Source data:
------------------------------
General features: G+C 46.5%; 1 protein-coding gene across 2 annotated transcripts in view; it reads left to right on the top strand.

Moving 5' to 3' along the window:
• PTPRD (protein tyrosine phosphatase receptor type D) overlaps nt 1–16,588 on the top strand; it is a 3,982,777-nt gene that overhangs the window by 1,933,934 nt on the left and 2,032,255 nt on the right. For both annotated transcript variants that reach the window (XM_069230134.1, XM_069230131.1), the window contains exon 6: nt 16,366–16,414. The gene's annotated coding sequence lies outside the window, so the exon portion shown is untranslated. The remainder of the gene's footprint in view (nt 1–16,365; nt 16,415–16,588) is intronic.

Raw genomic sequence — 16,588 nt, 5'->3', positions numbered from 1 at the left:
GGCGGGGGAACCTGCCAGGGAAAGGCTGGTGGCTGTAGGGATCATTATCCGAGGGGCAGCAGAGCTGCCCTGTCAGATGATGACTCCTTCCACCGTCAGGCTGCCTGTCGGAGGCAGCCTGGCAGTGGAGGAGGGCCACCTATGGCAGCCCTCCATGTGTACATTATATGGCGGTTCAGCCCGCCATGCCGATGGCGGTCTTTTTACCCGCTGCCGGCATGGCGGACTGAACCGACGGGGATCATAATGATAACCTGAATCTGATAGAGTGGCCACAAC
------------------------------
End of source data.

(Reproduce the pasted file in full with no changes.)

General features: G+C 46.5%; 1 protein-coding gene across 2 annotated transcripts in view; it reads left to right on the top strand.

Moving 5' to 3' along the window:
• PTPRD (protein tyrosine phosphatase receptor type D) overlaps nt 1–16,588 on the top strand; it is a 3,982,777-nt gene that overhangs the window by 1,933,934 nt on the left and 2,032,255 nt on the right. For both annotated transcript variants that reach the window (XM_069230134.1, XM_069230131.1), the window contains exon 6: nt 16,366–16,414. The gene's annotated coding sequence lies outside the window, so the exon portion shown is untranslated. The remainder of the gene's footprint in view (nt 1–16,365; nt 16,415–16,588) is intronic.

Raw genomic sequence — 16,588 nt, 5'->3', positions numbered from 1 at the left:
GGCGGGGGAACCTGCCAGGGAAAGGCTGGTGGCTGTAGGGATCATTATCCGAGGGGCAGCAGAGCTGCCCTGTCAGATGATGACTCCTTCCACCGTCAGGCTGCCTGTCGGAGGCAGCCTGGCAGTGGAGGAGGGCCACCTATGGCAGCCCTCCATGTGTACATTATATGGCGGTTCAGCCCGCCATGCCGATGGCGGTCTTTTTACCCGCTGCCGGCATGGCGGACTGAACCGACGGGGATCATAATGATAACCTGAATCTGATAGAGTGGCCACAAC